Wednesday, September 6

Looping, Part 1: Bruce Edwards in 'Hog Heaven' and Caddying in Hogan Era

By John Coyne

Copyright © John Coyne. Used with permission.

IN MY TEENAGE DREAMS I AM STRIDING up the final fairway in the U.S. Open, matching my gait to the cheers that echo from the huge gallery circling the 18th hole. At my side is either Hogan or Snead, or sometimes Bobby Locke. And on my back, I'm lugging 40 pounds of irons and woods.

I never dreamed of winning the U.S. Open. I only wanted to caddie for the winner.

That was the dream of every kid who spent his childhood "looping" for rich members on the green lawns of luxurious country clubs, when golf carts were not yet invented and caddying double for 36 holes on a single day was like hitting the numbers in the lottery.

Though I dreamed of caddying for a champ, I didn't think of caddying as a profession. From the early thirties through the late fifties, caddies who followed the tour were one step up from being hoboes.

Well, times have changed.

Those tall, slim, good-looking blond guys you see today, carrying the bags for the tall, slim good-looking blond golfers, are living the good life, flying from one PGA Tour event to the next, signing autographs, and spending their days inside the ropes, on center stage with the pros.

Yes, times have changed.

'Hog Heaven'

Bruce Edwards and Tom Watson
in Dallas in 1975.
The first and most famous of these new caddies was Bruce Edwards who looped for Tom Watson until diagnosed with Lou Gehrig's disease in 2003.

Edwards' career began in the summer of 1973, when, fresh out of high school, he picked up Watson's bag at the St. Louis Classic. Watson was only 23 himself, a Tour sophomore who had not yet won a tournament. That week, Watson earned $6,500, and 18-year-old Edwards made $300. "I was in hog heaven," he told me.

His wealthy Connecticut family felt differently. His brother and sisters had gone on to college, and Edwards' caddying career, he said, "made him a black sheep at home."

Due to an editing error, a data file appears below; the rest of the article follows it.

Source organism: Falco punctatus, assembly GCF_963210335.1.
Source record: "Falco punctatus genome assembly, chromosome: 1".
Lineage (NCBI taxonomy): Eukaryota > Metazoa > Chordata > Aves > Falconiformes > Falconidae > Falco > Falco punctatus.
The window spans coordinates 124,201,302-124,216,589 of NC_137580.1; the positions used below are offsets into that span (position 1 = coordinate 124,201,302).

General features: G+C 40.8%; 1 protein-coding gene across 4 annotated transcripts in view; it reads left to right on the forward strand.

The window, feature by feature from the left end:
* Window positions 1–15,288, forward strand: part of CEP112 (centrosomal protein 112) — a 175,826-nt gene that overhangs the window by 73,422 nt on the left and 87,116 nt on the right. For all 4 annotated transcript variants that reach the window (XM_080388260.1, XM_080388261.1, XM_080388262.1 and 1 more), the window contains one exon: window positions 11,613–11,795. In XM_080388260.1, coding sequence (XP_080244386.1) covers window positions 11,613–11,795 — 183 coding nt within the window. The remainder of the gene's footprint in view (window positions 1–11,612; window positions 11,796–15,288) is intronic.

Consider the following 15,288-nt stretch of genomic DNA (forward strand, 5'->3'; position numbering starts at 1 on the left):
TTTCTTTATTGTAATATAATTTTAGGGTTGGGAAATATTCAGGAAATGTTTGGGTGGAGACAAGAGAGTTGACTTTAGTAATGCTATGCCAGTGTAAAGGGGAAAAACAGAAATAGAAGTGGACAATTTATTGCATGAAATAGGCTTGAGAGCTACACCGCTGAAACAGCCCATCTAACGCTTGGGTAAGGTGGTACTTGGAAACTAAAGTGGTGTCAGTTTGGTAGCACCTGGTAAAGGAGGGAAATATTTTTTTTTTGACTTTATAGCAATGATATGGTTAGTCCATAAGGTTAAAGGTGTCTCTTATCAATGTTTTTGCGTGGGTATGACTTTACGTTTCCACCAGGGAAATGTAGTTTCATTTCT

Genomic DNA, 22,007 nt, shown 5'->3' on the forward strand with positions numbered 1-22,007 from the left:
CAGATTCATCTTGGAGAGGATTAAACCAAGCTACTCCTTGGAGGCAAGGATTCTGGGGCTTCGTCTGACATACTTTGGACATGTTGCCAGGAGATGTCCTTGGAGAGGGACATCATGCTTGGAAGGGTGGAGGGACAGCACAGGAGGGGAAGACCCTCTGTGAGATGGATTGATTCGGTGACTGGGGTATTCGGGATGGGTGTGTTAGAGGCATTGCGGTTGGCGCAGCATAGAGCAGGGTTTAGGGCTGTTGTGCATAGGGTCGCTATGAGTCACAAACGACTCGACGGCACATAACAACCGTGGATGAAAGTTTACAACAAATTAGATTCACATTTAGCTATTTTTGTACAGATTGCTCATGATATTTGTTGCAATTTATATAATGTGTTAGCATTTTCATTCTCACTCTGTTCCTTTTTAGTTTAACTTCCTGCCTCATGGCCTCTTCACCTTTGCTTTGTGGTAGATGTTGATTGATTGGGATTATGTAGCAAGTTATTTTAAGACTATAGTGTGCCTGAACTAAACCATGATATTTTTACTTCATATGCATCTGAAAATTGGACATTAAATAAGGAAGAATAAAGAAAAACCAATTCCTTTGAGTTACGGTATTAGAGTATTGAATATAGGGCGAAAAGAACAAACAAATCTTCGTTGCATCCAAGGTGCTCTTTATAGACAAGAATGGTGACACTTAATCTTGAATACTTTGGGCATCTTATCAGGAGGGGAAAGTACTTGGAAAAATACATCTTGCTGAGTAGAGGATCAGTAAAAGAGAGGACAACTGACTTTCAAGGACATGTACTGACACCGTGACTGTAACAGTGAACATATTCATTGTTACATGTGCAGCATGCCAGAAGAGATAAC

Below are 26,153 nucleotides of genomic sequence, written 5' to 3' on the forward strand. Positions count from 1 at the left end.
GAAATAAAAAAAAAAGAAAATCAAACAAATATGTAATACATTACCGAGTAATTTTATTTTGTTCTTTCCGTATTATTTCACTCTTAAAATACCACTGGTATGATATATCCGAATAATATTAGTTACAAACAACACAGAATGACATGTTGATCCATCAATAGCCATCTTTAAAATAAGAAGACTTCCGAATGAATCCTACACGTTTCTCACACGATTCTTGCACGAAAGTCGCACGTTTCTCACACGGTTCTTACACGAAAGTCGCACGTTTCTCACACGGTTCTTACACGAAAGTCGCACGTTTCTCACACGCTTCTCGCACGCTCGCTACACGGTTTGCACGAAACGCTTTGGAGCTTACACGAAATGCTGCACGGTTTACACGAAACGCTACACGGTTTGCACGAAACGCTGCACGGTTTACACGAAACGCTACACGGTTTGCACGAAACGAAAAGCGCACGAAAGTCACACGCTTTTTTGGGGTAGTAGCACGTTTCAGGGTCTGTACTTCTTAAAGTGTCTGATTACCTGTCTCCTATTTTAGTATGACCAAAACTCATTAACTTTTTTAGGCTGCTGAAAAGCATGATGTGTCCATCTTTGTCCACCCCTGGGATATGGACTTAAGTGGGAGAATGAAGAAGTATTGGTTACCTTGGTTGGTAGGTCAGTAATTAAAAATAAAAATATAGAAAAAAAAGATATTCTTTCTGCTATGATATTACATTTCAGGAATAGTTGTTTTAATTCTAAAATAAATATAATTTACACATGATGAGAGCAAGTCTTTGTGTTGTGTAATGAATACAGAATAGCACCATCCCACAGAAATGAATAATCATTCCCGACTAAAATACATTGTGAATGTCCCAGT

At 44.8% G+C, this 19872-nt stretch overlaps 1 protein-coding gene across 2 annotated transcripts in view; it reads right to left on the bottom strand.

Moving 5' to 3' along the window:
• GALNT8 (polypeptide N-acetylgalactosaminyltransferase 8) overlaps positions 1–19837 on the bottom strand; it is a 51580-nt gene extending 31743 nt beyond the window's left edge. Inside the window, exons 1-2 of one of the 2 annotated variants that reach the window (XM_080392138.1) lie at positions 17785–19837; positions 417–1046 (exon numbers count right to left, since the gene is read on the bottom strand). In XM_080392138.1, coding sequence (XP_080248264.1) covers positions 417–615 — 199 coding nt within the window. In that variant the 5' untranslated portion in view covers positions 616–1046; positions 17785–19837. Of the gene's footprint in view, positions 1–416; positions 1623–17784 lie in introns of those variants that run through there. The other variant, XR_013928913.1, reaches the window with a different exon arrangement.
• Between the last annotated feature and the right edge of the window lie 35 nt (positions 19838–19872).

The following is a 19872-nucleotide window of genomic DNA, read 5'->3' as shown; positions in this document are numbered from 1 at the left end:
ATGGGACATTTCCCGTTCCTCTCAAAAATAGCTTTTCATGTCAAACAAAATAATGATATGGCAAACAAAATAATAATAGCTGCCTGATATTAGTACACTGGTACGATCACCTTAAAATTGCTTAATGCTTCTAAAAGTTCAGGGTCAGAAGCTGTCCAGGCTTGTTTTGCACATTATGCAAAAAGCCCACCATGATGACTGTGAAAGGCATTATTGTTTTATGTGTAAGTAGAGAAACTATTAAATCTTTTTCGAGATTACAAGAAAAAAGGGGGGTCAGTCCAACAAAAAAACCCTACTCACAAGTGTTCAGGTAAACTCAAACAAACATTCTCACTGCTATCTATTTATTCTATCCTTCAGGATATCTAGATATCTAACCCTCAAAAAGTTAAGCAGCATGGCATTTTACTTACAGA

That perception soon changed. Edwards had caught the right player at the right time and before he was 21, Bruce was earning $25,000 a year. Watson was named golfer of the year from 1977 through 1981, and throughout his long PGA Tour career Watsom made millions, while affording Bruce five percent of those winnings as well as a slice of Watson's fame.

The culmination of this pro-caddie relationship in many ways came at the 2003 U.S. Open when Watson and Edwards worked their way up the 18th hole at Olympia Field on the way to a 65 that put Watson in contention for the tournament, and spectators, flanking the fairway and knowing of Edwards' recent medical diagnoses, stood and shouted, "Bruuuuuucce, Bruuuuuuce" to honor and recognize Edwards' contribution to Watson's great career.

But to appreciate Bruce Edwards and other professional tournament caddies, you'd have to have been there, back in the forties, when golf was glamorous and caddies definitely were not.

Earlier Days

I got my first taste of what life might on tour when I was too young to caddie, but old enough to sneak under the fence surrounding the Midlothian Country Club in suburban Chicago to follow my older brothers as they caddied for the likes of Middlecoff and Ed Furgol and I was able to watch the legendary Bobby Locke win the 1948 Victory Open.

Locke won $2,000 and Kenny Burke, a friend and another Midlothian caddie, who was 13 years old that summer, earned $75 for a week of looping.

Later, I had my chance to caddie at the famous Tam O'Shanter Country Club, west of Chicago, carrying the bag of Midlothian's own club pro, Tony Holquin, who finished second in the All American Open, the closest I ever got to the winne's circle.

Still, I was just 14 and rubbing shoulders with great players, and hanging out in the caddie shack with a few old guys who traveled the country as professional caddies. They were wizened little guys with faces tanned from long days in the sun: they always appeared to be smoking two cigarettes at a time as they squinted down at us short-haired, shirt-tailed kids, who loved to listen to their stories of life on tour.

They regaled us with tales of Ben Hogan and Julius Boros, as well as Ed "Porky" Oliver, ice cool Lloyd Mangrum, and Doctor Cary Middlecoff. We had only read about the 9th hole at Pebble Beach, or the 18th at Olympic Country Club in San Francisco. They had walked those fairways and also brought home Ralph Guldahl, a winner at Cherry Hills and PGA Champion Jimmy Ferrier at Plum Hollow.

As thrilled as we were by those stories, it never crossed our minds to go on tour. We were summertime caddies at local country clubs, lugging heavy bags for doctors and insurance salesmen, players who never broke par. We only earned $1.50 plus tip for 18 holes. Caddying wasn't a real job.

In the early sixties, however, the PGA Tour changed and the life of professional caddies did as well. 

Television had discovered golf and the charismatic Arnold Palmer and his Arnie's Army. Television rights dramatically increased, tournament purses multiplied, and thousands of mostly non-golfing spectators came out to watch the pros. Suddenly, players' personalities mattered and a half dozen colorful caddies found their way into the spotlight.

TO BE CONTINUED.

John Coyne is a bestselling author who has written several books about golf. Learn more at John Coyne Books.

No comments: